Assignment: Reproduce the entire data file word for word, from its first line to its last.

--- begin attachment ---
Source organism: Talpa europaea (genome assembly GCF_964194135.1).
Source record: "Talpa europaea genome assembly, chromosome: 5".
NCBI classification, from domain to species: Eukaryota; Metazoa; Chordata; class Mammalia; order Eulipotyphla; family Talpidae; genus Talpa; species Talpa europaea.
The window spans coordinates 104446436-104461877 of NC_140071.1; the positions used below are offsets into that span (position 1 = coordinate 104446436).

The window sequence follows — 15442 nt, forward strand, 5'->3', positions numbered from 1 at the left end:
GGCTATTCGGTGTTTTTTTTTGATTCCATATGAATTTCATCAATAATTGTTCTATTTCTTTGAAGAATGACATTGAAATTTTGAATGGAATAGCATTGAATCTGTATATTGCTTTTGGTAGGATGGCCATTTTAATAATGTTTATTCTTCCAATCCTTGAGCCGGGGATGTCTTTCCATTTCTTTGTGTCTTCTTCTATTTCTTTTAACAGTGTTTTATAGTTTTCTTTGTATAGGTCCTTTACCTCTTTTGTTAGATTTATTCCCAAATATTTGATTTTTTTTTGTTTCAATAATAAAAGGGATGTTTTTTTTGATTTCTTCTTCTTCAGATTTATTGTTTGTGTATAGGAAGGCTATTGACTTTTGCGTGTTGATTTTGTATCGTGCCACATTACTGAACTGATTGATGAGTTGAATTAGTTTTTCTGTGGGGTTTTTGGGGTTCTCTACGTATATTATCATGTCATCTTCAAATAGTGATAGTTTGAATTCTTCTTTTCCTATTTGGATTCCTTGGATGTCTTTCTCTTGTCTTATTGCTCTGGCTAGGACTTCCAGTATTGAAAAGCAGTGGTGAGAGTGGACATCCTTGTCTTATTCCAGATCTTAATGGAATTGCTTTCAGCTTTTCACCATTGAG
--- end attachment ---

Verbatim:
Source organism: Talpa europaea (genome assembly GCF_964194135.1).
Source record: "Talpa europaea genome assembly, chromosome: 5".
NCBI classification, from domain to species: Eukaryota; Metazoa; Chordata; class Mammalia; order Eulipotyphla; family Talpidae; genus Talpa; species Talpa europaea.
The window spans coordinates 104446436-104461877 of NC_140071.1; the positions used below are offsets into that span (position 1 = coordinate 104446436).

The window sequence follows — 15442 nt, forward strand, 5'->3', positions numbered from 1 at the left end:
GGCTATTCGGTGTTTTTTTTTGATTCCATATGAATTTCATCAATAATTGTTCTATTTCTTTGAAGAATGACATTGAAATTTTGAATGGAATAGCATTGAATCTGTATATTGCTTTTGGTAGGATGGCCATTTTAATAATGTTTATTCTTCCAATCCTTGAGCCGGGGATGTCTTTCCATTTCTTTGTGTCTTCTTCTATTTCTTTTAACAGTGTTTTATAGTTTTCTTTGTATAGGTCCTTTACCTCTTTTGTTAGATTTATTCCCAAATATTTGATTTTTTTTTGTTTCAATAATAAAAGGGATGTTTTTTTTGATTTCTTCTTCTTCAGATTTATTGTTTGTGTATAGGAAGGCTATTGACTTTTGCGTGTTGATTTTGTATCGTGCCACATTACTGAACTGATTGATGAGTTGAATTAGTTTTTCTGTGGGGTTTTTGGGGTTCTCTACGTATATTATCATGTCATCTTCAAATAGTGATAGTTTGAATTCTTCTTTTCCTATTTGGATTCCTTGGATGTCTTTCTCTTGTCTTATTGCTCTGGCTAGGACTTCCAGTATTGAAAAGCAGTGGTGAGAGTGGACATCCTTGTCTTATTCCAGATCTTAATGGAATTGCTTTCAGCTTTTCACCATTGAG